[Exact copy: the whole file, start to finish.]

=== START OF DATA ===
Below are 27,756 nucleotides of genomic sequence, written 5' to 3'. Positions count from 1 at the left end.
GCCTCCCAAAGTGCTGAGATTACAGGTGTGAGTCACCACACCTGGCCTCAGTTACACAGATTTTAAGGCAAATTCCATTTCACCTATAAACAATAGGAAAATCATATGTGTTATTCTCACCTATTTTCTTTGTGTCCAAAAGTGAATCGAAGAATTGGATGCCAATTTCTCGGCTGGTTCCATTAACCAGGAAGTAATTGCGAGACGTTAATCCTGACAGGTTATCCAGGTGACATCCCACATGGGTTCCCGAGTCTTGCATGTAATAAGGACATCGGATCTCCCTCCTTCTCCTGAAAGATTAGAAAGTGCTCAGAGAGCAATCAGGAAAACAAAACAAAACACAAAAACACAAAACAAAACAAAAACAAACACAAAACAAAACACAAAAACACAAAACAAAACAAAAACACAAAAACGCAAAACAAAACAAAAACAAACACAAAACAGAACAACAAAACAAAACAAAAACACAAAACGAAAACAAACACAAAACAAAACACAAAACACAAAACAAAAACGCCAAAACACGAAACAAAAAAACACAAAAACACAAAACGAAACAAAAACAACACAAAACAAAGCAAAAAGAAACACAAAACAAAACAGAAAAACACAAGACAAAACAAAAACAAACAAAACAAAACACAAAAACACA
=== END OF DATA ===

Below are 27,756 nucleotides of genomic sequence, written 5' to 3'. Positions count from 1 at the left end.
GCCTCCCAAAGTGCTGAGATTACAGGTGTGAGTCACCACACCTGGCCTCAGTTACACAGATTTTAAGGCAAATTCCATTTCACCTATAAACAATAGGAAAATCATATGTGTTATTCTCACCTATTTTCTTTGTGTCCAAAAGTGAATCGAAGAATTGGATGCCAATTTCTCGGCTGGTTCCATTAACCAGGAAGTAATTGCGAGACGTTAATCCTGACAGGTTATCCAGGTGACATCCCACATGGGTTCCCGAGTCTTGCATGTAATAAGGACATCGGATCTCCCTCCTTCTCCTGAAAGATTAGAAAGTGCTCAGAGAGCAATCAGGAAAACAAAACAAAACACAAAAACACAAAACAAAACAAAAACAAACACAAAACAAAACACAAAAACACAAAACAAAACAAAAACACAAAAACGCAAAACAAAACAAAAACAAACACAAAACAGAACAACAAAACAAAACAAAAACACAAAACGAAAACAAACACAAAACAAAACACAAAACACAAAACAAAAACGCCAAAACACGAAACAAAAAAACACAAAAACACAAAACGAAACAAAAACAACACAAAACAAAGCAAAAAGAAACACAAAACAAAACAGAAAAACACAAGACAAAACAAAAACAAACAAAACAAAACACAAAAACACA